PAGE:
It stated: “The extended Coronavirus Job Retention Scheme and new Job Support Scheme will mitigate significantly the impact of weaker economic activity on the labour market.

“The unemployment rate is expected to peak at around 7.75 per cent in Q2 2021.  Beyond that point, spare capacity is expected to be eroded as activity picks up, and a small degree of excess demand emerges over the second half of the forecast period.”

Turning to inflation, the MPC noted that while the figure increased to 0.5 per cent in September, this remained well below the two per cent target. However, it is expected to remain at, or just above 0.5 per cent during most of the winter. But it will “rise quite sharply” towards the target due to lower energy prices and VAT.

As such, the MPC said inflation is projected to be two per cent in two years’ time.

It added: “The outlook for the economy remains unusually uncertain.

“It depends on the evolution of the pandemic and measures taken to protect public health, as well as the nature of, and transition to, the new trading arrangements between the European Union and the United Kingdom. It also depends on the responses of households, businesses and financial markets to these developments.

The committee added that if the outlook for inflation weakens, it was ready to take whatever additional action is necessary to achieve its remit.

“The committee does not intend to tighten monetary policy at least until there is clear evidence that significant progress is being made in eliminating spare capacity and achieving the two per cent inflation target sustainably.”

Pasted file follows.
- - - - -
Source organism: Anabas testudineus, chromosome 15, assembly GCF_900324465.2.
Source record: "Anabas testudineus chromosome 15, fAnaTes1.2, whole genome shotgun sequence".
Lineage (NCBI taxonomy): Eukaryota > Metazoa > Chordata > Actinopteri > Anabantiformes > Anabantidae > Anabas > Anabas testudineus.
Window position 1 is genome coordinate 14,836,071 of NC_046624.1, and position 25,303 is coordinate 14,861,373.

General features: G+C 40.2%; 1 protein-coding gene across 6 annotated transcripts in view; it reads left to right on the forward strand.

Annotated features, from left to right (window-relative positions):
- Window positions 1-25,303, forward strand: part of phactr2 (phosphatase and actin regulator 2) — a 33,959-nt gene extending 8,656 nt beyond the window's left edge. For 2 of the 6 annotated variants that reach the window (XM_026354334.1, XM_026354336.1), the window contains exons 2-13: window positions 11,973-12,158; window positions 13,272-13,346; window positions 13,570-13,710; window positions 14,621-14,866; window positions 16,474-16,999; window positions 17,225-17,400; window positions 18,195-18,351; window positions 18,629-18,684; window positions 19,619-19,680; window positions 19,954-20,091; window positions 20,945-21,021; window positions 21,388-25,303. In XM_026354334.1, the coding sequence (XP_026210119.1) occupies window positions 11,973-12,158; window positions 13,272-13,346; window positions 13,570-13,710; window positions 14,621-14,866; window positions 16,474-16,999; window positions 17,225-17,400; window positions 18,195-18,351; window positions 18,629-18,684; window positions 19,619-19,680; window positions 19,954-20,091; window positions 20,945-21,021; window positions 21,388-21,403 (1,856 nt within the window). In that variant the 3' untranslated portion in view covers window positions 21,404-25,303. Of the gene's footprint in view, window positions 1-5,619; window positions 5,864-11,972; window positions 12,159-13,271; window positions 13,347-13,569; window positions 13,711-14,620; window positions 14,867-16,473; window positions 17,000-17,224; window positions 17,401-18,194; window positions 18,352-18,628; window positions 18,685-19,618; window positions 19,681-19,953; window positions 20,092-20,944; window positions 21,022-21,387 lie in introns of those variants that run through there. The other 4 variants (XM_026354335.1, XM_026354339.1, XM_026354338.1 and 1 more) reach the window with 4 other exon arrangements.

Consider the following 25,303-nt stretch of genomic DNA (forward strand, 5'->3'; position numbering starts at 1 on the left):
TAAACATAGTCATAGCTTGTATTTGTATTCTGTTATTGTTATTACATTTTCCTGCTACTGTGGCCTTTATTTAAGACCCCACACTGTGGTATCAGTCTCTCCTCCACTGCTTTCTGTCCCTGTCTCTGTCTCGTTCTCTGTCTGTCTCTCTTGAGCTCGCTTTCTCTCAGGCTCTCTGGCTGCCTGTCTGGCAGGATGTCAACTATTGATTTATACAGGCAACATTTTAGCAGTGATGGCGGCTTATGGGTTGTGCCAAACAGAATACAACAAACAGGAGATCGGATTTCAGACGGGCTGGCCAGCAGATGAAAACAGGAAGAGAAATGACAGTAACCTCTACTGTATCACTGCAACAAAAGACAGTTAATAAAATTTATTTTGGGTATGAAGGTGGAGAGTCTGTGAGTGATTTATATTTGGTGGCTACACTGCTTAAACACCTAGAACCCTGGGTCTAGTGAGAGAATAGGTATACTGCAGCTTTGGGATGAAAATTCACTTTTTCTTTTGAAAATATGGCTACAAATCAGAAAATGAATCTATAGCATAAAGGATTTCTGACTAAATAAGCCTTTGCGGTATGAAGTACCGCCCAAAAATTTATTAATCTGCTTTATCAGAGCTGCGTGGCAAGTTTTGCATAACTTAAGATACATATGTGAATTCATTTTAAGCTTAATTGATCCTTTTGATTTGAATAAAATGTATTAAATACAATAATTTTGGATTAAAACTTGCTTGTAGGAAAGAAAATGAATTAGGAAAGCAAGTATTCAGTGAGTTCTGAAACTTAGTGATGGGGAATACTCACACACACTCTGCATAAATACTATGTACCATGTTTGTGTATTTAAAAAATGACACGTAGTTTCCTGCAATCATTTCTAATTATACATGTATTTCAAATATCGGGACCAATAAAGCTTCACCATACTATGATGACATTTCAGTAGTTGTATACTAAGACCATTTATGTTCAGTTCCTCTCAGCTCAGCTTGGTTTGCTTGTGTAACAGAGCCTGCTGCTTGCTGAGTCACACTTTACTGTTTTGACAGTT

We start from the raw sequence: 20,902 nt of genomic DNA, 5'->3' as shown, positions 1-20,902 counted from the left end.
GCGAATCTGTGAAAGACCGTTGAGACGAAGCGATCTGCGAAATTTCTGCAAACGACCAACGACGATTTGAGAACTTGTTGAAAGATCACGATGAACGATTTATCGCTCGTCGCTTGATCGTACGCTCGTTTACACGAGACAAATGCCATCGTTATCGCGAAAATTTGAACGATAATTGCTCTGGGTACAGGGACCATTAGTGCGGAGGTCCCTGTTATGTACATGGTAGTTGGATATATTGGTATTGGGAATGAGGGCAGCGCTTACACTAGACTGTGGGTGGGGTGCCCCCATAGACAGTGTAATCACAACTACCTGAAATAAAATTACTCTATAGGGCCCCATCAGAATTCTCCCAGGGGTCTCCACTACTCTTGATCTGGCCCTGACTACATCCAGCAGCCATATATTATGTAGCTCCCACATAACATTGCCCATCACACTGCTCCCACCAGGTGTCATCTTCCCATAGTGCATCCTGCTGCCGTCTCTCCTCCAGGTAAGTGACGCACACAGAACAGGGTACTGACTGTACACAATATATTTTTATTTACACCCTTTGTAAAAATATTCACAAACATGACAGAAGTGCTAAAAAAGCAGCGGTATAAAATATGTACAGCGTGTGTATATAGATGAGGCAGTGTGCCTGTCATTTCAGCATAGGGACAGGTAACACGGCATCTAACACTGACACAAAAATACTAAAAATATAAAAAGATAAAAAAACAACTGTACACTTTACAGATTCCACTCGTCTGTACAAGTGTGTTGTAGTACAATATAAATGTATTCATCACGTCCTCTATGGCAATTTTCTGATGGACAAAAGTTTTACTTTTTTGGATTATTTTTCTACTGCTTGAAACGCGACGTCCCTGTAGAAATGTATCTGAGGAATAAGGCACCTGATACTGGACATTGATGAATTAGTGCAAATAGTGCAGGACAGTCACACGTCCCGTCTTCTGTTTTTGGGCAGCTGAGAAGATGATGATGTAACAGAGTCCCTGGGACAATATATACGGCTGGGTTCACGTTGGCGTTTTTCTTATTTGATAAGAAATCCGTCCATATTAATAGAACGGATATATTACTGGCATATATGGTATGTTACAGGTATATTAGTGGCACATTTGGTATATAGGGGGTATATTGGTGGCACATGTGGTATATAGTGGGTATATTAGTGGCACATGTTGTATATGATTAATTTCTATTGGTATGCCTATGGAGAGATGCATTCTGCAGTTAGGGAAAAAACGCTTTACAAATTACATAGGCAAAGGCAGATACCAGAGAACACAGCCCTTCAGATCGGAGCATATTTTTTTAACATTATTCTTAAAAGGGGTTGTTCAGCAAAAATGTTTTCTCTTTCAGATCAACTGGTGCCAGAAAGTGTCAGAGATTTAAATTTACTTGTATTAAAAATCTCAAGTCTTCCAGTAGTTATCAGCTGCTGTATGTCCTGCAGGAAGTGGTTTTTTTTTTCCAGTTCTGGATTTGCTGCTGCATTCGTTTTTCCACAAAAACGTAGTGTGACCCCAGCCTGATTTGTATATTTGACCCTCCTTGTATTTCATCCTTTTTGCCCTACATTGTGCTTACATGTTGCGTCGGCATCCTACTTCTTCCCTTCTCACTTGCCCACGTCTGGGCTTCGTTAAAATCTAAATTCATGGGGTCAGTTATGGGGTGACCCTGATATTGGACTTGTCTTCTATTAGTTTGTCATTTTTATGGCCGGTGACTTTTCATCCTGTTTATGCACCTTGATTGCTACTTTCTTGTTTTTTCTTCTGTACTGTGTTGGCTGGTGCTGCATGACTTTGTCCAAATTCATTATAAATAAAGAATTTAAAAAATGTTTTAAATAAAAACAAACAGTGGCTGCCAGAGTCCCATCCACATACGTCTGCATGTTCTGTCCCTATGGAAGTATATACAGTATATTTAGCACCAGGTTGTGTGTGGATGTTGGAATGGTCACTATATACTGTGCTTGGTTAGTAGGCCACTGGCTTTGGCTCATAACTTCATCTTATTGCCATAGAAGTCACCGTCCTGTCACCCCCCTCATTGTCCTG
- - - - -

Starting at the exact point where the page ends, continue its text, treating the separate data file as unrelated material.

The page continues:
‘Negative interest rates certainly on the table’

Laith Khalaf, financial analyst at AJ Bell, said the central bank is beginning to “run out of dry powder” as it now holds almost half the gilt market and interest rates are already close to zero.

“That means if the central bank wants to boost the economy further, it may resort to even more extraordinary measures than we have today,” he said.

“Negative interest rates are certainly on the table. The bank is seriously weighing this up and has written to bank chiefs to see if they can handle it. QE could also shift towards different assets, such as more corporate bonds, high yield bonds and even equities, as has happened in Japan.”

“Much will depend on how the pandemic, social restrictions and the government’s fiscal response proceed from here. For the moment markets are pricing in a 40 per cent chance of an interest rate cut next year, and it’s fair to say that markets have consistently underestimated the capacity for monetary policy to loosen ever since the financial crisis.”

Khalaf added the situation was terrible news for cash savers, who have endured more than ten years of ultra-low interest rates.

“This money is slowly but surely losing its buying power, even though inflation is currently so low. That won’t be the case for too long, as inflation is expected to move back towards two per cent in the first half of next year as lower energy prices fall out of the equation,” he added.